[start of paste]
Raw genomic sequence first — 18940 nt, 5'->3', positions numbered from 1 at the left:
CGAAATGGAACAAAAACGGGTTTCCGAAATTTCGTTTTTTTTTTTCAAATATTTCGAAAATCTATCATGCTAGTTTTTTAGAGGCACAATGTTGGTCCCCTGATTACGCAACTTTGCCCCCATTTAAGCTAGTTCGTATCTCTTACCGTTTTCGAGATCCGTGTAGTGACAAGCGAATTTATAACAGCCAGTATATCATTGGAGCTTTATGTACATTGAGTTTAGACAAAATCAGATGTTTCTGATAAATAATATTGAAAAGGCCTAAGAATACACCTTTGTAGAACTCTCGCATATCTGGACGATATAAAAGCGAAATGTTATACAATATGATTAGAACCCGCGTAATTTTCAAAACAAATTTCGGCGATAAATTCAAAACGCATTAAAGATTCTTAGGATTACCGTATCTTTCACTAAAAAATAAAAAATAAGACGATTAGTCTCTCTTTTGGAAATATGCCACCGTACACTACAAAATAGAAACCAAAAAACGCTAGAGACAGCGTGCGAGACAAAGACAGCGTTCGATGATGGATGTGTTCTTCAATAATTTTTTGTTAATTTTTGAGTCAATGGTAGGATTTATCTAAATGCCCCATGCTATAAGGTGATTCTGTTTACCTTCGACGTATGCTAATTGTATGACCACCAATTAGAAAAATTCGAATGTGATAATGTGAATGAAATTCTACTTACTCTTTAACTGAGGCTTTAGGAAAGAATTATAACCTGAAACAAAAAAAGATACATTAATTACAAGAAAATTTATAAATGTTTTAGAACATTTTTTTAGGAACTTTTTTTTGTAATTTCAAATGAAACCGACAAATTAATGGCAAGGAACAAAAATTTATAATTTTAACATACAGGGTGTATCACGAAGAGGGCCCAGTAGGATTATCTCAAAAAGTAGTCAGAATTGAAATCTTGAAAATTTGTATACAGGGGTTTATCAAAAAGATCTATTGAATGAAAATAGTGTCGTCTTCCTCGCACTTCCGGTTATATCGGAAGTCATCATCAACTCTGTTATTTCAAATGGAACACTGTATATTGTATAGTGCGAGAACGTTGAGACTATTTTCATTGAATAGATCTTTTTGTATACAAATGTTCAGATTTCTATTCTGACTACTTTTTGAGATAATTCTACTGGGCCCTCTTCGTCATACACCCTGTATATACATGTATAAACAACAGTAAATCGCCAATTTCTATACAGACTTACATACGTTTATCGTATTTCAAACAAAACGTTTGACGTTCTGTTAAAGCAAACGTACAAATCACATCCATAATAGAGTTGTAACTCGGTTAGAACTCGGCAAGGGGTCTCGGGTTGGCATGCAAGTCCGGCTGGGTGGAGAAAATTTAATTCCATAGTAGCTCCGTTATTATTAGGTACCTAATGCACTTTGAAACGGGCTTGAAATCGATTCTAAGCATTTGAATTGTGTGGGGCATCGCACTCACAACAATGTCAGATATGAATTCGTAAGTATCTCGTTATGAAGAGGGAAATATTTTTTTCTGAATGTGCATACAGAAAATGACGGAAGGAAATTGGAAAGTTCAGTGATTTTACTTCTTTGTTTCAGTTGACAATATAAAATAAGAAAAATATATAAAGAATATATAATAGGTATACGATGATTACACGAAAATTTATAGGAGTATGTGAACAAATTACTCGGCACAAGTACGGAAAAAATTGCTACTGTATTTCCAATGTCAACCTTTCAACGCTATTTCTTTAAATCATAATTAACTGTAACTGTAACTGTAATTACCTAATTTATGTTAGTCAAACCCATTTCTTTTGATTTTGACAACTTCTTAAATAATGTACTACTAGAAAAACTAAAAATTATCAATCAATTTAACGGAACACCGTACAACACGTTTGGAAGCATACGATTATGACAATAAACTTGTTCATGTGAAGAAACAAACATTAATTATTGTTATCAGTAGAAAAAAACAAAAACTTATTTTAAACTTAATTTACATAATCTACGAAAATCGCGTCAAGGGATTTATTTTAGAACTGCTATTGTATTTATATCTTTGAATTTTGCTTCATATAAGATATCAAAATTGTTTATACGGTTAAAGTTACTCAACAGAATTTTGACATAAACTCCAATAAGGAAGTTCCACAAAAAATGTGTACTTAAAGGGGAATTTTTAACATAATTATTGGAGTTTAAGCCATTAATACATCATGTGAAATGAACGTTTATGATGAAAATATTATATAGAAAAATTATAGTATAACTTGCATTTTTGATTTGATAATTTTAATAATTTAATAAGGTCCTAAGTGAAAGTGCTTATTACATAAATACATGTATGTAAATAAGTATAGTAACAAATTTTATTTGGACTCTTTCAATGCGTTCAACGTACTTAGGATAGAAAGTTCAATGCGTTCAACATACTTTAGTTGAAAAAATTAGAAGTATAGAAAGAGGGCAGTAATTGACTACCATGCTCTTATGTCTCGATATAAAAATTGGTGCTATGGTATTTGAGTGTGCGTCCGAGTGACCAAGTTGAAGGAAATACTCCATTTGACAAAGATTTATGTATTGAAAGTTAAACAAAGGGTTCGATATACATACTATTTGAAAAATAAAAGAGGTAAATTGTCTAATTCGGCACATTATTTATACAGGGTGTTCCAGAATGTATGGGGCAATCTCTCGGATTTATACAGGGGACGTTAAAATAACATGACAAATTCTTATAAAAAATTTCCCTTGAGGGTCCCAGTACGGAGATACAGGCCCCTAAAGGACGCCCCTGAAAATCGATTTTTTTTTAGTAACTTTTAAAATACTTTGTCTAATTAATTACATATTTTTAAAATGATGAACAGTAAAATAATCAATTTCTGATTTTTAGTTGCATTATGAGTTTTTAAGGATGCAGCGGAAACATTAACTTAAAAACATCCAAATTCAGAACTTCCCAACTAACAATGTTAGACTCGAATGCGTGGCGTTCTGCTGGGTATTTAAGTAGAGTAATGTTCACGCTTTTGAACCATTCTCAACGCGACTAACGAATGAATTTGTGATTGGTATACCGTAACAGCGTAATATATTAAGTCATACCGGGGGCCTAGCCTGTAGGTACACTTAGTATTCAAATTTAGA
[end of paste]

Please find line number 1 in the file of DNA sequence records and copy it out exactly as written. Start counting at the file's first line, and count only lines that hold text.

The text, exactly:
Raw genomic sequence first — 18940 nt, 5'->3', positions numbered from 1 at the left: